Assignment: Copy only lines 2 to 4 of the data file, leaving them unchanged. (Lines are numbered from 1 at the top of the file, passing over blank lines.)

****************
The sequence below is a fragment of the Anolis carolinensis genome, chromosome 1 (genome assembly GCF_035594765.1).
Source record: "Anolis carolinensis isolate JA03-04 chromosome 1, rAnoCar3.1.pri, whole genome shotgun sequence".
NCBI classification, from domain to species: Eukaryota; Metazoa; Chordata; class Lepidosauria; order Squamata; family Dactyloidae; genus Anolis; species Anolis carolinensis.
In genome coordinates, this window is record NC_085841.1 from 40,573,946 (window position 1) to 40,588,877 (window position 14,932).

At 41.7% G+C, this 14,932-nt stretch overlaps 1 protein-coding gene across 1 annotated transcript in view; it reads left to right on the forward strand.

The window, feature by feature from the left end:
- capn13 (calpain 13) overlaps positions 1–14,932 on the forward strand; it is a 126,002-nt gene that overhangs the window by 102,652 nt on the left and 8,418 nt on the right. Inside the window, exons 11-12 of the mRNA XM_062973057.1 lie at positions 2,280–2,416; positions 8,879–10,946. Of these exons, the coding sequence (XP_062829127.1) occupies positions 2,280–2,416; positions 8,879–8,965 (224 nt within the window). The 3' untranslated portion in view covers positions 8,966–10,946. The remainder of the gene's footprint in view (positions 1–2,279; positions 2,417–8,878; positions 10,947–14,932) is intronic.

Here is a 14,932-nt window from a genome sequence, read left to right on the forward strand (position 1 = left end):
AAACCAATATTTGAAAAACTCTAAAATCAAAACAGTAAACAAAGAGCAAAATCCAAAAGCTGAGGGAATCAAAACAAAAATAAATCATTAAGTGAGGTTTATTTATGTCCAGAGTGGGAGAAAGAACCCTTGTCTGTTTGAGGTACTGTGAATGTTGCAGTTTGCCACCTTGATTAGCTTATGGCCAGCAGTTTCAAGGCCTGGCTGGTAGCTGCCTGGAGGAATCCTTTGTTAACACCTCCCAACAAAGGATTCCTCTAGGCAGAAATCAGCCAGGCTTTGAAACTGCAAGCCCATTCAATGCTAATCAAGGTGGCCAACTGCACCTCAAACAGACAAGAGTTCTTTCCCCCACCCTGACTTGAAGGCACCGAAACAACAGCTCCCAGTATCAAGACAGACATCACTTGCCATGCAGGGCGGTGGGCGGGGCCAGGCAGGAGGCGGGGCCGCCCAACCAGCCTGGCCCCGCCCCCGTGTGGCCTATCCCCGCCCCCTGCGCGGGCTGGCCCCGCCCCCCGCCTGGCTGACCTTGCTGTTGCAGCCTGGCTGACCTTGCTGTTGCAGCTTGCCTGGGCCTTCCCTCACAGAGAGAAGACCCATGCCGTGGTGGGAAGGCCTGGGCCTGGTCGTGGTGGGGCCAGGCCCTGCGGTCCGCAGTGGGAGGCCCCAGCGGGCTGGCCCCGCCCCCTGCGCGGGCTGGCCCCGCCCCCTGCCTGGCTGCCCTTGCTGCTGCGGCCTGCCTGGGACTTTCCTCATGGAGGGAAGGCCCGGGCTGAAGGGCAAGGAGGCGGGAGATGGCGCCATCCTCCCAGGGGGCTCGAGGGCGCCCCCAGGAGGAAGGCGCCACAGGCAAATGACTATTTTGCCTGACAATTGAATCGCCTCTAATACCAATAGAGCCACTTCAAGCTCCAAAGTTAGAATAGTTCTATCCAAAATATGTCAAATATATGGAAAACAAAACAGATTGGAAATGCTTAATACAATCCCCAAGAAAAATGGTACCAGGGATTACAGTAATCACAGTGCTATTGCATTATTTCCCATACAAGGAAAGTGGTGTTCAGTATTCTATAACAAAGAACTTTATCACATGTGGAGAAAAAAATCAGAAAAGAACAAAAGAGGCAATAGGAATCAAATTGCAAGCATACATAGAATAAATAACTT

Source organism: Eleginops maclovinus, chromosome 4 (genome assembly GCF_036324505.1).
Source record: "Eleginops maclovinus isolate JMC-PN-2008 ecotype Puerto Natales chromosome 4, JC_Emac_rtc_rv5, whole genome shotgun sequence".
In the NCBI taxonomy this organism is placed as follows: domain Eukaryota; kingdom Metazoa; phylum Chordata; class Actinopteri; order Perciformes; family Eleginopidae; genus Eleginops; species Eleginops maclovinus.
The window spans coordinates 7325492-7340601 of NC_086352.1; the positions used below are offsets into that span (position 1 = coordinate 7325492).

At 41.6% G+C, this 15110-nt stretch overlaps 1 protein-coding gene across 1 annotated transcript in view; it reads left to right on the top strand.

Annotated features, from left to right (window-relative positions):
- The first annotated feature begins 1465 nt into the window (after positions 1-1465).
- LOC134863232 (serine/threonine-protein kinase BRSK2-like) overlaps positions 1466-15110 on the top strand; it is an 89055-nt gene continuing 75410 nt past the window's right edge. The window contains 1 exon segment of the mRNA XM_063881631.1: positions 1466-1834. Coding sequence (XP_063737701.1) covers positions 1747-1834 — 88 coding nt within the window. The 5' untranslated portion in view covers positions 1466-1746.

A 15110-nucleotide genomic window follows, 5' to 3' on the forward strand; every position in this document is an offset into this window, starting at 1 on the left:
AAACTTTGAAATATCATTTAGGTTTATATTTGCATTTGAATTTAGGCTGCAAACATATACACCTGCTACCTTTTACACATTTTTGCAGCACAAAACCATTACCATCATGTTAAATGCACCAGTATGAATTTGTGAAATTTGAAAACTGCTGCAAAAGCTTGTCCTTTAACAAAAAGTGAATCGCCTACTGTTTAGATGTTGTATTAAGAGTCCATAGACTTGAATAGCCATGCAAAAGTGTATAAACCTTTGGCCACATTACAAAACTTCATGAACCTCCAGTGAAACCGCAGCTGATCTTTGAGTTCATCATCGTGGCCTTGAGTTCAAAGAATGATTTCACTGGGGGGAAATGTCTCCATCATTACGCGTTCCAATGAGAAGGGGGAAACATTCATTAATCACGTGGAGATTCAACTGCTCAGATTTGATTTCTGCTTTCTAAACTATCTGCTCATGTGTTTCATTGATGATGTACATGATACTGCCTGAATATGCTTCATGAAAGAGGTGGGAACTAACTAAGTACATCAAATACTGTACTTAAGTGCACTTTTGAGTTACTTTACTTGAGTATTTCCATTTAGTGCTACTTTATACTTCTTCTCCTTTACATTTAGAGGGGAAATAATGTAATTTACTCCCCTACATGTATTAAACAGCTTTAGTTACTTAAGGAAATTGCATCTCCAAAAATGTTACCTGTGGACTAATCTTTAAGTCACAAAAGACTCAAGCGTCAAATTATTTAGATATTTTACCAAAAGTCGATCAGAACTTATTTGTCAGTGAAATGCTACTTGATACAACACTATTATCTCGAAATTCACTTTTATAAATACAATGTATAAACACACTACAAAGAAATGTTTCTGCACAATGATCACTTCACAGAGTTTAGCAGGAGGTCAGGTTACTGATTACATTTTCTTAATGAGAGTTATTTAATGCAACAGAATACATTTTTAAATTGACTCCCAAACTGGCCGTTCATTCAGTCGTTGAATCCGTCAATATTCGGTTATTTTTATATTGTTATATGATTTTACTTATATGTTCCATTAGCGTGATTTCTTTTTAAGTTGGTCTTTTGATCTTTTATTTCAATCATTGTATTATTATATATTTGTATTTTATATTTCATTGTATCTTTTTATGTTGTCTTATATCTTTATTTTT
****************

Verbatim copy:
Source record: "Anolis carolinensis isolate JA03-04 chromosome 1, rAnoCar3.1.pri, whole genome shotgun sequence".
NCBI classification, from domain to species: Eukaryota; Metazoa; Chordata; class Lepidosauria; order Squamata; family Dactyloidae; genus Anolis; species Anolis carolinensis.
In genome coordinates, this window is record NC_085841.1 from 40,573,946 (window position 1) to 40,588,877 (window position 14,932).